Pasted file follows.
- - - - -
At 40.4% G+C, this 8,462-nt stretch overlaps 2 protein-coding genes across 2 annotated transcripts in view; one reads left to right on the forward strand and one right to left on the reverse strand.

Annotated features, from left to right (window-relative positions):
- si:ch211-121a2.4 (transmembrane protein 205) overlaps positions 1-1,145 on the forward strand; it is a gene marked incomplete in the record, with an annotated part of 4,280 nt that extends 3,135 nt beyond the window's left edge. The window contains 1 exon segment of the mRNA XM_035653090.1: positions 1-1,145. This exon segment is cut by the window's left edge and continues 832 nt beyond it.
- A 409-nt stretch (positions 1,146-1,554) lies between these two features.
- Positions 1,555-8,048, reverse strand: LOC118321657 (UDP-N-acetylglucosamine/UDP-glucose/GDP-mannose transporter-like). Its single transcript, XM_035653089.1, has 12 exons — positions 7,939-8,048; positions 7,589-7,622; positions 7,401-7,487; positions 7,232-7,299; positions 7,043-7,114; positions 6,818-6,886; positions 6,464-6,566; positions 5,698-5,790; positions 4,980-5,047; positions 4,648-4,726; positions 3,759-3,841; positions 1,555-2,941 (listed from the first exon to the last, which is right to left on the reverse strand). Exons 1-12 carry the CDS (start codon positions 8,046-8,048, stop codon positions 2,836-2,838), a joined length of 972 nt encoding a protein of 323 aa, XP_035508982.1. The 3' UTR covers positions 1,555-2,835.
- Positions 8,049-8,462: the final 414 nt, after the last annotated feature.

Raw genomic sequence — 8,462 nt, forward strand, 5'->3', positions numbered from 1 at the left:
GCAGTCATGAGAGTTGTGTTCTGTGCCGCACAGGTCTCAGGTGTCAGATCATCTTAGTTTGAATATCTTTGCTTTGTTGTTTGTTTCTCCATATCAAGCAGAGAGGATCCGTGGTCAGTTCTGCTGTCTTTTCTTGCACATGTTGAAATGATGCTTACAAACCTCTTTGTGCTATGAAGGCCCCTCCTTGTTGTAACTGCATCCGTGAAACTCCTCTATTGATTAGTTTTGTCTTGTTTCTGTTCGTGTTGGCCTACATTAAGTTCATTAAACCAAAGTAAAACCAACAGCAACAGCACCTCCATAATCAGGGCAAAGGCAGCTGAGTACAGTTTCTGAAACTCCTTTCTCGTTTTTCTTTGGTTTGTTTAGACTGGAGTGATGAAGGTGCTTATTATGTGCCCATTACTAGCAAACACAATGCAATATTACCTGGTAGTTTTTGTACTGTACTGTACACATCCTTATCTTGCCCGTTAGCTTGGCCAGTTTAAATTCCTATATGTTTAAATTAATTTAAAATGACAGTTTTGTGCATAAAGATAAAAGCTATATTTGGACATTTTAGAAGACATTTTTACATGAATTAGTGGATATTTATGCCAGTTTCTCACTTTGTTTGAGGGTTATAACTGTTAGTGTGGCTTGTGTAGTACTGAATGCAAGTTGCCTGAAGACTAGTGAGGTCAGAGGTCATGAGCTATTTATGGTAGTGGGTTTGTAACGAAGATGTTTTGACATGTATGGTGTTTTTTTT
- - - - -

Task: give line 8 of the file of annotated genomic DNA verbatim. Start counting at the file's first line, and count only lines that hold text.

GCAGTCATGAGAGTTGTGTTCTGTGCCGCACAGGTCTCAGGTGTCAGATCATCTTAGTTTGAATATCTTTGCTTTGTTGTTTGTTTCTCCATATCAAGCAGAGAGGATCCGTGGTCAGTTCTGCTGTCTTTTCTTGCACATGTTGAAATGATGCTTACAAACCTCTTTGTGCTATGAAGGCCCCTCCTTGTTGTAACTGCATCCGTGAAACTCCTCTATTGATTAGTTTTGTCTTGTTTCTGTTCGTGTTGGCCTACATTAAGTTCATTAAACCAAAGTAAAACCAACAGCAACAGCACCTCCATAATCAGGGCAAAGGCAGCTGAGTACAGTTTCTGAAACTCCTTTCTCGTTTTTCTTTGGTTTGTTTAGACTGGAGTGATGAAGGTGCTTATTATGTGCCCATTACTAGCAAACACAATGCAATATTACCTGGTAGTTTTTGTACTGTACTGTACACATCCTTATCTTGCCCGTTAGCTTGGCCAGTTTAAATTCCTATATGTTTAAATTAATTTAAAATGACAGTTTTGTGCATAAAGATAAAAGCTATATTTGGACATTTTAGAAGACATTTTTACATGAATTAGTGGATATTTATGCCAGTTTCTCACTTTGTTTGAGGGTTATAACTGTTAGTGTGGCTTGTGTAGTACTGAATGCAAGTTGCCTGAAGACTAGTGAGGTCAGAGGTCATGAGCTATTTATGGTAGTGGGTTTGTAACGAAGATGTTTTGACATGTATGGTGTTTTTTTT